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Arvind Iyengar, CEO, Sportz Interactive talks about India is at the point where the advent of new sports leagues like The Indian Super League and the Pro Kabaddi League are both driving consumer interests and seeing big investments from corporate houses


CEO, Sportz Interactive

For the longest time, content consumption in India has been all about ABC - Astrology, Bollywood and Cricket. That last alphabet represents just a single sport, one that has grown exponentially ever since India’s historic 1983 World Cup triumph. Kapil Dev and his men captured the imagination of the nation and inspired generations to follow.

This landmark moment helped catalyse the development of cricket in India which followed a virtuous cycle – heroes inspiring the youth, children taking to the sport and improving their skills, the development of an ecosystem to help players showcase their talent and the rise of a new set of heroes to inspire the next generation.

The creation of this virtuous cycle is essentially how sport has grown in countries across the world. Like basketball in China, which saw investments in infrastructure, the creation of local leagues and the rise of role models like Yao Ming. It takes effort in building the entire sporting eco-system, investing in grassroots development to encourage the youth and creating leagues to showcase the best talent. And while sports beyond cricket have historically struggled to gain much traction, India today is at an inflection point with the advent of new sports leagues that are driving consumer interest.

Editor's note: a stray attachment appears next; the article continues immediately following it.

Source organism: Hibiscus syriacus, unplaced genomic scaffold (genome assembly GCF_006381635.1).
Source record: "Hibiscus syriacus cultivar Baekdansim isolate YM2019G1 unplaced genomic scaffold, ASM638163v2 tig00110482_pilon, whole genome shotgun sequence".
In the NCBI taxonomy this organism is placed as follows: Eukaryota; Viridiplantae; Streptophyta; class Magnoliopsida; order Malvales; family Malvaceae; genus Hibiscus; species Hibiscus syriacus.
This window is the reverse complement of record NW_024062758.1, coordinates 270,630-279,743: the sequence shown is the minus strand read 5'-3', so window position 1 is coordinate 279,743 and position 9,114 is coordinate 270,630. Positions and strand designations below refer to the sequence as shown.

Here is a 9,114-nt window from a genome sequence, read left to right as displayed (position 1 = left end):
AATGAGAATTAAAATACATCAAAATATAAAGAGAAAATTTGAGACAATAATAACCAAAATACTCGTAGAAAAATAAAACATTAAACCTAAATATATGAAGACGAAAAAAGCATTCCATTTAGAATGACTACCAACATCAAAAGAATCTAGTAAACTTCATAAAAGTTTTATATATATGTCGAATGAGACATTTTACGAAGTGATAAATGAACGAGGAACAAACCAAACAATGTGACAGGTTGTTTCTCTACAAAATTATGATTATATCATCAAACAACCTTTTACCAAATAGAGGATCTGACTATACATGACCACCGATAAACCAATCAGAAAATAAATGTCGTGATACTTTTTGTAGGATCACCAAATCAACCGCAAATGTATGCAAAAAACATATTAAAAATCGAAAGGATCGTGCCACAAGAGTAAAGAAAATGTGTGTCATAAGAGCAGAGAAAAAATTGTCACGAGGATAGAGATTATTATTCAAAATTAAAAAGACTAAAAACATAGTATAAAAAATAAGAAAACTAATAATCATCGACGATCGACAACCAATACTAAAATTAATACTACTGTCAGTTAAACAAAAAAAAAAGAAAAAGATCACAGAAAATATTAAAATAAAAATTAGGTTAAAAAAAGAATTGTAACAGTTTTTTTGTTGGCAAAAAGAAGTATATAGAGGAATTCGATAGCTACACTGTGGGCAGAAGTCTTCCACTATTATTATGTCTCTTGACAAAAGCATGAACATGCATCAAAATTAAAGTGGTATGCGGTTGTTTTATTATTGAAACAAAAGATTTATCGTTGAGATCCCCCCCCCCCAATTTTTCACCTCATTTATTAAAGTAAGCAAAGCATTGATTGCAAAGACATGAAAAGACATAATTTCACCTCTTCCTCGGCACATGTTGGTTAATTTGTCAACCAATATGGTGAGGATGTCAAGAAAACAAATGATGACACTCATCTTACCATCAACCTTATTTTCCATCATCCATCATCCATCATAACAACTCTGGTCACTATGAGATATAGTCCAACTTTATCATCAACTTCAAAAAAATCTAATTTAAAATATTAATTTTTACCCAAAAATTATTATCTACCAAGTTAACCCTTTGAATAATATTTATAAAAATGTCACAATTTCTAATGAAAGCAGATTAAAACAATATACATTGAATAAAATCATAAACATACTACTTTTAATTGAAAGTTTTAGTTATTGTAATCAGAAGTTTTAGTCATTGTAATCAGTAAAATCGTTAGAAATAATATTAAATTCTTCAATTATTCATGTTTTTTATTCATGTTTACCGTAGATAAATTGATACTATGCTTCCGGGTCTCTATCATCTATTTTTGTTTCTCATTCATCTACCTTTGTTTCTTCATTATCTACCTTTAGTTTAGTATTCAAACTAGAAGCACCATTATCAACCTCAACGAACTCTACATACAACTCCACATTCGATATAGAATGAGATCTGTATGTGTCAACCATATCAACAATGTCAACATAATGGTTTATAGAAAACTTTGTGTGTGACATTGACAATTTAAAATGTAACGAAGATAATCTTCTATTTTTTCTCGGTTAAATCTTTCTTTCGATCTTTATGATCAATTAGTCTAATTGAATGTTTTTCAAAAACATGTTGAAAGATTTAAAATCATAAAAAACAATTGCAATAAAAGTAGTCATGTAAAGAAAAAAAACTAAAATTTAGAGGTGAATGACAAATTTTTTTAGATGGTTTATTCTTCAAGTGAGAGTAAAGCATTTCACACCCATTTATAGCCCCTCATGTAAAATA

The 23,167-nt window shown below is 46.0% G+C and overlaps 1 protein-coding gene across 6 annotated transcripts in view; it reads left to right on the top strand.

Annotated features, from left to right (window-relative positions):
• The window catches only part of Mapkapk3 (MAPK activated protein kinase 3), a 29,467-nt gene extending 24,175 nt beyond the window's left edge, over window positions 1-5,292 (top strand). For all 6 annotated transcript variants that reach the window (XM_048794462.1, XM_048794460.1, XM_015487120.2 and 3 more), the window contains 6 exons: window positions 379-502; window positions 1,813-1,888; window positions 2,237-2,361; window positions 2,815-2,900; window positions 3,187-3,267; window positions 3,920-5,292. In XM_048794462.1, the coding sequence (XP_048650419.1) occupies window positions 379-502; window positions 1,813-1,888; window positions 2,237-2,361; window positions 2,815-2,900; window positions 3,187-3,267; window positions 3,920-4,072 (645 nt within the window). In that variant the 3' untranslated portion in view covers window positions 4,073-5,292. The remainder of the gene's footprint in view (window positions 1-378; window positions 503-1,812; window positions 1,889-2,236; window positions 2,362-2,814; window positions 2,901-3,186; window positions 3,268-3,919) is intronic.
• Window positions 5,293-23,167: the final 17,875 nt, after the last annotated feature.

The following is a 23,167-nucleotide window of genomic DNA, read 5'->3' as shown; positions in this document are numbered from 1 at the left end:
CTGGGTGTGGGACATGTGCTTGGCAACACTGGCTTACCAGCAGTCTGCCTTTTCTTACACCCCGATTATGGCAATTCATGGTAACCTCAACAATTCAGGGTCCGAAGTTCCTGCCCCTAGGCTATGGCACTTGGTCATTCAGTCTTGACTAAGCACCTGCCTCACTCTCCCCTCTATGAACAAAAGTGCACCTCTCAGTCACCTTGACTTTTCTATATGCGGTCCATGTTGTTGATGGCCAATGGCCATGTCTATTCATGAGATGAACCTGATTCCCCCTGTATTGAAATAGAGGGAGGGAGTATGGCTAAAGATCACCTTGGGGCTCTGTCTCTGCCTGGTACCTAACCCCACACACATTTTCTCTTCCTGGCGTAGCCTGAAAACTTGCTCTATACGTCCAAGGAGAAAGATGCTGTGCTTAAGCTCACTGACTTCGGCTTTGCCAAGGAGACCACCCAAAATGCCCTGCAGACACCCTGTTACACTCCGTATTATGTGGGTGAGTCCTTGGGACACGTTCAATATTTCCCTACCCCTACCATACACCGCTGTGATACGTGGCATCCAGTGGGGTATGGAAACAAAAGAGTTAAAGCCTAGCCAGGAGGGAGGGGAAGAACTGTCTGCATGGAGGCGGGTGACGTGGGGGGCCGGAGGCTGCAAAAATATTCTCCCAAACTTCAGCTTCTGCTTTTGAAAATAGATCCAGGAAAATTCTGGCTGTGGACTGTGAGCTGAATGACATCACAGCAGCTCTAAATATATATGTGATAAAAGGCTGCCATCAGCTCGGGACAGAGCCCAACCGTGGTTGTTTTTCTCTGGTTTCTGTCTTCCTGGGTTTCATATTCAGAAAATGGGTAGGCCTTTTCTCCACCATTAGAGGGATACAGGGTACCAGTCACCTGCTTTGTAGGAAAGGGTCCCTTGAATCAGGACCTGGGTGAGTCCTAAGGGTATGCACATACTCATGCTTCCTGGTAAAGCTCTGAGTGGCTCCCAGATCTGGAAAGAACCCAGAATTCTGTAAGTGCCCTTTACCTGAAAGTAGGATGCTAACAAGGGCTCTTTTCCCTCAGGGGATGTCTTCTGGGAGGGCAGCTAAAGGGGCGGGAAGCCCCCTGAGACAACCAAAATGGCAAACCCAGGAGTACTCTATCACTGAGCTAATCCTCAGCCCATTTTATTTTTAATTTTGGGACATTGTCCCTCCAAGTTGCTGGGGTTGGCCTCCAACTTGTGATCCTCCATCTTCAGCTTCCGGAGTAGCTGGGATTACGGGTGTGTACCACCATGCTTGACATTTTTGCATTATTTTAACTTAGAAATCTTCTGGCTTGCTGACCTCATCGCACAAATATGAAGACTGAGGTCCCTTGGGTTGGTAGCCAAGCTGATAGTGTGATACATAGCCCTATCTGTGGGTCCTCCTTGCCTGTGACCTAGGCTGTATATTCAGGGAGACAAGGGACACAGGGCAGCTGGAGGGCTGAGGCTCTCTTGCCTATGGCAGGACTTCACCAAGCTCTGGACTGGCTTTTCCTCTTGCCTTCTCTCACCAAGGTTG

The Indian Super League (ISL) and the Pro Kabaddi League (PKL) have seen big investments from corporatesthat have a vision to grow sport in the country, and these two leagues are operating at real scale. Then you have the Hockey India League (HIL) which has completed four seasons, and newer leagues like the Premier Badminton League and the Pro Wrestling League that are growing fan avidity.

In terms of statistics, the PKL has seen a constant surge in television viewership with the first week of its third edition breaking all its previous firstweek records. In the same vein, the ISL gained one million more fans on Facebook during its second edition, prompting Facebook’s Mark Zuckerberg to mention the league as one of the top events in 2015 on the social networking site. Both leagues have TV viewership in the hundreds of millions and have a strong presence on digital platforms with a large fan base and stellar engagement on the back of continuous innovation.

Add to that, we’ve had a set of superstars develop on the international stage. In 2015, Saina Nehwal became the first Indian woman to hold the World No. 1ranking in badminton. Sania Mirza is the current World No. 1 in doubles in tennis. Our hockey heroes also did legends of the past proud by winning silver in their first-ever appearance in the final of the Hockey Champions Trophy. Clearly, there has been progress.

The virtuous cycle is starting to develop for multiple sports in India with the emergence of role models, the development of leagues and robust infrastructure and the focus on grassroots to ensure that today’s youth take to sport. All the pieces are coming together to drive scalable success. This year, India also sent it’s largest ever Olympic contingent to sport’s grandest stage which is a bigger testament than any other to India’s constantly evolving sports culture. We are not quite there yet, but India is well on the road to becoming a multi-sport nation.


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